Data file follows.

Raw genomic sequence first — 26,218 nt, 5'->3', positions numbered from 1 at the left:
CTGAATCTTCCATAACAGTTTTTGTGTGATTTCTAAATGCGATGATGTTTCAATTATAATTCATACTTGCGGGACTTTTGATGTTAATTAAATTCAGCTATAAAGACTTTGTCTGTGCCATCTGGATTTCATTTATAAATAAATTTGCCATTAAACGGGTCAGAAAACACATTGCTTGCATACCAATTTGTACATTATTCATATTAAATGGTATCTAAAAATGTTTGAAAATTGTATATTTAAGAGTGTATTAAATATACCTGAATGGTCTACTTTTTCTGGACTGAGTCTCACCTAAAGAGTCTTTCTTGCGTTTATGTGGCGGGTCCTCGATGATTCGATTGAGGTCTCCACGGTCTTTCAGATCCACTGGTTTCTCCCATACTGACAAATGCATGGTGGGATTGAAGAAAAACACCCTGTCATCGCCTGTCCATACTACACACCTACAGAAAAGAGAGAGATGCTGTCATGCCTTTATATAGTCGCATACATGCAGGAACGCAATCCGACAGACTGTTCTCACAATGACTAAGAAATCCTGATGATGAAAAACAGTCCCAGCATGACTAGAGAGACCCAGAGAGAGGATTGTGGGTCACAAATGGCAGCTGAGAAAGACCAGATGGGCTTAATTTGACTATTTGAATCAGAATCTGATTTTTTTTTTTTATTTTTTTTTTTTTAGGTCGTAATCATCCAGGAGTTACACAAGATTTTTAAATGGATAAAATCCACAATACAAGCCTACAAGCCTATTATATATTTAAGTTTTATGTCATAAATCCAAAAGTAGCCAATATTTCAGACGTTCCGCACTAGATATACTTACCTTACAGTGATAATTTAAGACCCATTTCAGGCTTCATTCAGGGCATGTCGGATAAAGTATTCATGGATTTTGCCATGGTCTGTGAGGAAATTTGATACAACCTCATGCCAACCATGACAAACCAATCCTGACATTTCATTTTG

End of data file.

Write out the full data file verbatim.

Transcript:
Raw genomic sequence first — 26,218 nt, 5'->3', positions numbered from 1 at the left:
CTGAATCTTCCATAACAGTTTTTGTGTGATTTCTAAATGCGATGATGTTTCAATTATAATTCATACTTGCGGGACTTTTGATGTTAATTAAATTCAGCTATAAAGACTTTGTCTGTGCCATCTGGATTTCATTTATAAATAAATTTGCCATTAAACGGGTCAGAAAACACATTGCTTGCATACCAATTTGTACATTATTCATATTAAATGGTATCTAAAAATGTTTGAAAATTGTATATTTAAGAGTGTATTAAATATACCTGAATGGTCTACTTTTTCTGGACTGAGTCTCACCTAAAGAGTCTTTCTTGCGTTTATGTGGCGGGTCCTCGATGATTCGATTGAGGTCTCCACGGTCTTTCAGATCCACTGGTTTCTCCCATACTGACAAATGCATGGTGGGATTGAAGAAAAACACCCTGTCATCGCCTGTCCATACTACACACCTACAGAAAAGAGAGAGATGCTGTCATGCCTTTATATAGTCGCATACATGCAGGAACGCAATCCGACAGACTGTTCTCACAATGACTAAGAAATCCTGATGATGAAAAACAGTCCCAGCATGACTAGAGAGACCCAGAGAGAGGATTGTGGGTCACAAATGGCAGCTGAGAAAGACCAGATGGGCTTAATTTGACTATTTGAATCAGAATCTGATTTTTTTTTTTTATTTTTTTTTTTTTAGGTCGTAATCATCCAGGAGTTACACAAGATTTTTAAATGGATAAAATCCACAATACAAGCCTACAAGCCTATTATATATTTAAGTTTTATGTCATAAATCCAAAAGTAGCCAATATTTCAGACGTTCCGCACTAGATATACTTACCTTACAGTGATAATTTAAGACCCATTTCAGGCTTCATTCAGGGCATGTCGGATAAAGTATTCATGGATTTTGCCATGGTCTGTGAGGAAATTTGATACAACCTCATGCCAACCATGACAAACCAATCCTGACATTTCATTTTG